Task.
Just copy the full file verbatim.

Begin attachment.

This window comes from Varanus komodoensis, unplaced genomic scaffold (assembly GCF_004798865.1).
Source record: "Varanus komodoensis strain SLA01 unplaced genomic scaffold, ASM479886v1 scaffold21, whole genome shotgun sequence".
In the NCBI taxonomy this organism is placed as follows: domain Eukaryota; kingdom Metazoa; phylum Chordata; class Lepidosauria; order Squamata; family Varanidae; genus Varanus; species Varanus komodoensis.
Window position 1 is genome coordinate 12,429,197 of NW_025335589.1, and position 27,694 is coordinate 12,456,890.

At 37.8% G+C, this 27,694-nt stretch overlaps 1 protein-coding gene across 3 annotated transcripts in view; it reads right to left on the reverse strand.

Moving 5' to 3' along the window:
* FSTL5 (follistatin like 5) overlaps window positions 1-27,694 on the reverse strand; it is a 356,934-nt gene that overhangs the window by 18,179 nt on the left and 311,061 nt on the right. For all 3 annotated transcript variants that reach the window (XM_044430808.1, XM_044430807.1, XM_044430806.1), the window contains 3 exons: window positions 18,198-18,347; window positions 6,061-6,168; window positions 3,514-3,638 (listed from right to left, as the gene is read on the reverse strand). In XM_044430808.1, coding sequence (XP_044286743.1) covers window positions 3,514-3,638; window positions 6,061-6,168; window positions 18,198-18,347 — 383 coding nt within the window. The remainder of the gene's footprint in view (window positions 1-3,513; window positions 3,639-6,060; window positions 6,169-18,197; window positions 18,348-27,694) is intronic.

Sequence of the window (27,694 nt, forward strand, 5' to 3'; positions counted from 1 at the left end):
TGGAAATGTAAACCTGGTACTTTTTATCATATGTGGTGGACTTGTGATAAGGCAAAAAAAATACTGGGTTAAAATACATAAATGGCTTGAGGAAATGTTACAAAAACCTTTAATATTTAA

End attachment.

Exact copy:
This window comes from Varanus komodoensis, unplaced genomic scaffold (assembly GCF_004798865.1).
Source record: "Varanus komodoensis strain SLA01 unplaced genomic scaffold, ASM479886v1 scaffold21, whole genome shotgun sequence".
In the NCBI taxonomy this organism is placed as follows: domain Eukaryota; kingdom Metazoa; phylum Chordata; class Lepidosauria; order Squamata; family Varanidae; genus Varanus; species Varanus komodoensis.
Window position 1 is genome coordinate 12,429,197 of NW_025335589.1, and position 27,694 is coordinate 12,456,890.

At 37.8% G+C, this 27,694-nt stretch overlaps 1 protein-coding gene across 3 annotated transcripts in view; it reads right to left on the reverse strand.

Moving 5' to 3' along the window:
* FSTL5 (follistatin like 5) overlaps window positions 1-27,694 on the reverse strand; it is a 356,934-nt gene that overhangs the window by 18,179 nt on the left and 311,061 nt on the right. For all 3 annotated transcript variants that reach the window (XM_044430808.1, XM_044430807.1, XM_044430806.1), the window contains 3 exons: window positions 18,198-18,347; window positions 6,061-6,168; window positions 3,514-3,638 (listed from right to left, as the gene is read on the reverse strand). In XM_044430808.1, coding sequence (XP_044286743.1) covers window positions 3,514-3,638; window positions 6,061-6,168; window positions 18,198-18,347 — 383 coding nt within the window. The remainder of the gene's footprint in view (window positions 1-3,513; window positions 3,639-6,060; window positions 6,169-18,197; window positions 18,348-27,694) is intronic.

Sequence of the window (27,694 nt, forward strand, 5' to 3'; positions counted from 1 at the left end):
TGGAAATGTAAACCTGGTACTTTTTATCATATGTGGTGGACTTGTGATAAGGCAAAAAAAATACTGGGTTAAAATACATAAATGGCTTGAGGAAATGTTACAAAAACCTTTAATATTTAA